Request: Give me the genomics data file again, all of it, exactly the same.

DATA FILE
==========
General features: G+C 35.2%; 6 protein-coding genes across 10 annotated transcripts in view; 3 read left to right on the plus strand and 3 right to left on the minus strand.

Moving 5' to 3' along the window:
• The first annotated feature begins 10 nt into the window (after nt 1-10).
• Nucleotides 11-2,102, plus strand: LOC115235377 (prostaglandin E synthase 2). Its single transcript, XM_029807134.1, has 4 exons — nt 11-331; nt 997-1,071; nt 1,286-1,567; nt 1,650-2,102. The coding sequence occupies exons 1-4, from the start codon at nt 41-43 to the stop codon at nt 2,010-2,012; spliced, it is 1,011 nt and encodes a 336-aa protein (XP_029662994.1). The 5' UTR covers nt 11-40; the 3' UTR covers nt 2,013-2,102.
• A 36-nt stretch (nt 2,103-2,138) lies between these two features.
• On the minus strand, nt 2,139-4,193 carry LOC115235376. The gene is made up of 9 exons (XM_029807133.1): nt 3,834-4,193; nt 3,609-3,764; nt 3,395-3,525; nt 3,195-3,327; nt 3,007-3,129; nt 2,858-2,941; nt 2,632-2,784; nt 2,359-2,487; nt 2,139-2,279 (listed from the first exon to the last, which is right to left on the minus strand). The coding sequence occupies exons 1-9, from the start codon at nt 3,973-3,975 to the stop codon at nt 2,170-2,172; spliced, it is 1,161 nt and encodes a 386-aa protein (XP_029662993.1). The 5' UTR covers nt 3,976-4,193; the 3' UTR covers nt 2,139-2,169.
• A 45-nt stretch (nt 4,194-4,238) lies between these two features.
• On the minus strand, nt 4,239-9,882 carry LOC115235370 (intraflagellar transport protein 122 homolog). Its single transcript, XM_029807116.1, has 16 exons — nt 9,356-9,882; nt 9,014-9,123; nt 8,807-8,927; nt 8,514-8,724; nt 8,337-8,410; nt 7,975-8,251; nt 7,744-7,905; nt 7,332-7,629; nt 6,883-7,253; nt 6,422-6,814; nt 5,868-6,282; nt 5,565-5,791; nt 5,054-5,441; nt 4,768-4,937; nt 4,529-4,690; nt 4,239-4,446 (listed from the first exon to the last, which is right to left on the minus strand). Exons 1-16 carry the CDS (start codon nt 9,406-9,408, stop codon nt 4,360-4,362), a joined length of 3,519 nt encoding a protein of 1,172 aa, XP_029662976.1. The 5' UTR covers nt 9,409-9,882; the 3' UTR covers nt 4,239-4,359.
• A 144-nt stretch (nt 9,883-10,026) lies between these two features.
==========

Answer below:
General features: G+C 35.2%; 6 protein-coding genes across 10 annotated transcripts in view; 3 read left to right on the plus strand and 3 right to left on the minus strand.

Moving 5' to 3' along the window:
• The first annotated feature begins 10 nt into the window (after nt 1-10).
• Nucleotides 11-2,102, plus strand: LOC115235377 (prostaglandin E synthase 2). Its single transcript, XM_029807134.1, has 4 exons — nt 11-331; nt 997-1,071; nt 1,286-1,567; nt 1,650-2,102. The coding sequence occupies exons 1-4, from the start codon at nt 41-43 to the stop codon at nt 2,010-2,012; spliced, it is 1,011 nt and encodes a 336-aa protein (XP_029662994.1). The 5' UTR covers nt 11-40; the 3' UTR covers nt 2,013-2,102.
• A 36-nt stretch (nt 2,103-2,138) lies between these two features.
• On the minus strand, nt 2,139-4,193 carry LOC115235376. The gene is made up of 9 exons (XM_029807133.1): nt 3,834-4,193; nt 3,609-3,764; nt 3,395-3,525; nt 3,195-3,327; nt 3,007-3,129; nt 2,858-2,941; nt 2,632-2,784; nt 2,359-2,487; nt 2,139-2,279 (listed from the first exon to the last, which is right to left on the minus strand). The coding sequence occupies exons 1-9, from the start codon at nt 3,973-3,975 to the stop codon at nt 2,170-2,172; spliced, it is 1,161 nt and encodes a 386-aa protein (XP_029662993.1). The 5' UTR covers nt 3,976-4,193; the 3' UTR covers nt 2,139-2,169.
• A 45-nt stretch (nt 4,194-4,238) lies between these two features.
• On the minus strand, nt 4,239-9,882 carry LOC115235370 (intraflagellar transport protein 122 homolog). Its single transcript, XM_029807116.1, has 16 exons — nt 9,356-9,882; nt 9,014-9,123; nt 8,807-8,927; nt 8,514-8,724; nt 8,337-8,410; nt 7,975-8,251; nt 7,744-7,905; nt 7,332-7,629; nt 6,883-7,253; nt 6,422-6,814; nt 5,868-6,282; nt 5,565-5,791; nt 5,054-5,441; nt 4,768-4,937; nt 4,529-4,690; nt 4,239-4,446 (listed from the first exon to the last, which is right to left on the minus strand). Exons 1-16 carry the CDS (start codon nt 9,406-9,408, stop codon nt 4,360-4,362), a joined length of 3,519 nt encoding a protein of 1,172 aa, XP_029662976.1. The 5' UTR covers nt 9,409-9,882; the 3' UTR covers nt 4,239-4,359.
• A 144-nt stretch (nt 9,883-10,026) lies between these two features.